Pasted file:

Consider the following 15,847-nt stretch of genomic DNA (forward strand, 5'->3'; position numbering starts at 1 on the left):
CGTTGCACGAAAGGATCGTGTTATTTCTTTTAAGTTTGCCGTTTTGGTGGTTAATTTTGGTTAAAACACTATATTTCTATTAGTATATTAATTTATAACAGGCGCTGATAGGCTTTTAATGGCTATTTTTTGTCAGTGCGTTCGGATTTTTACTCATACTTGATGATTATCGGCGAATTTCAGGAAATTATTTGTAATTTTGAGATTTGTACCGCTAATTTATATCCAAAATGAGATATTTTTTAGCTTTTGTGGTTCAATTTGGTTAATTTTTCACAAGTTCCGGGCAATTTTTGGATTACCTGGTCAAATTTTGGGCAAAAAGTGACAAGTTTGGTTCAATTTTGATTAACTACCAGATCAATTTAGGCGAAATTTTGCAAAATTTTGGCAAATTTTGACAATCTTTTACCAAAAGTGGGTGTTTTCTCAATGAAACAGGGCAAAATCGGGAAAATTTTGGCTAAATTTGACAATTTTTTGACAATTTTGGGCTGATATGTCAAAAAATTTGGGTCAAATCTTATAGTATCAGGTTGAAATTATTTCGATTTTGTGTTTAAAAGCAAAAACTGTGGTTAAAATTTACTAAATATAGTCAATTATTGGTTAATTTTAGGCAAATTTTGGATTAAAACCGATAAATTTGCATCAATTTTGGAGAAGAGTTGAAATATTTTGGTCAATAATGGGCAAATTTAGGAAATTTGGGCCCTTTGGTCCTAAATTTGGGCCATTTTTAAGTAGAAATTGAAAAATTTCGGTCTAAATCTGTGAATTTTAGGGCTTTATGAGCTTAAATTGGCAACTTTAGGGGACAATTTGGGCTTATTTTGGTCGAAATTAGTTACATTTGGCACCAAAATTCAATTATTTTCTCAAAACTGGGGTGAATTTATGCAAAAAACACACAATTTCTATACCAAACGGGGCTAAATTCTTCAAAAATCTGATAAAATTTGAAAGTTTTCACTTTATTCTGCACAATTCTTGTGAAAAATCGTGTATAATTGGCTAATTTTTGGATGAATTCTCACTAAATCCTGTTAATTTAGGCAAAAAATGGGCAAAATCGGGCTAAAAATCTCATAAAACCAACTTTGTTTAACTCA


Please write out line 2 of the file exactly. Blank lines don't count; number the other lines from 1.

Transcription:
CGTTGCACGAAAGGATCGTGTTATTTCTTTTAAGTTTGCCGTTTTGGTGGTTAATTTTGGTTAAAACACTATATTTCTATTAGTATATTAATTTATAACAGGCGCTGATAGGCTTTTAATGGCTATTTTTTGTCAGTGCGTTCGGATTTTTACTCATACTTGATGATTATCGGCGAATTTCAGGAAATTATTTGTAATTTTGAGATTTGTACCGCTAATTTATATCCAAAATGAGATATTTTTTAGCTTTTGTGGTTCAATTTGGTTAATTTTTCACAAGTTCCGGGCAATTTTTGGATTACCTGGTCAAATTTTGGGCAAAAAGTGACAAGTTTGGTTCAATTTTGATTAACTACCAGATCAATTTAGGCGAAATTTTGCAAAATTTTGGCAAATTTTGACAATCTTTTACCAAAAGTGGGTGTTTTCTCAATGAAACAGGGCAAAATCGGGAAAATTTTGGCTAAATTTGACAATTTTTTGACAATTTTGGGCTGATATGTCAAAAAATTTGGGTCAAATCTTATAGTATCAGGTTGAAATTATTTCGATTTTGTGTTTAAAAGCAAAAACTGTGGTTAAAATTTACTAAATATAGTCAATTATTGGTTAATTTTAGGCAAATTTTGGATTAAAACCGATAAATTTGCATCAATTTTGGAGAAGAGTTGAAATATTTTGGTCAATAATGGGCAAATTTAGGAAATTTGGGCCCTTTGGTCCTAAATTTGGGCCATTTTTAAGTAGAAATTGAAAAATTTCGGTCTAAATCTGTGAATTTTAGGGCTTTATGAGCTTAAATTGGCAACTTTAGGGGACAATTTGGGCTTATTTTGGTCGAAATTAGTTACATTTGGCACCAAAATTCAATTATTTTCTCAAAACTGGGGTGAATTTATGCAAAAAACACACAATTTCTATACCAAACGGGGCTAAATTCTTCAAAAATCTGATAAAATTTGAAAGTTTTCACTTTATTCTGCACAATTCTTGTGAAAAATCGTGTATAATTGGCTAATTTTTGGATGAATTCTCACTAAATCCTGTTAATTTAGGCAAAAAATGGGCAAAATCGGGCTAAAAATCTCATAAAACCAACTTTGTTTAACTCA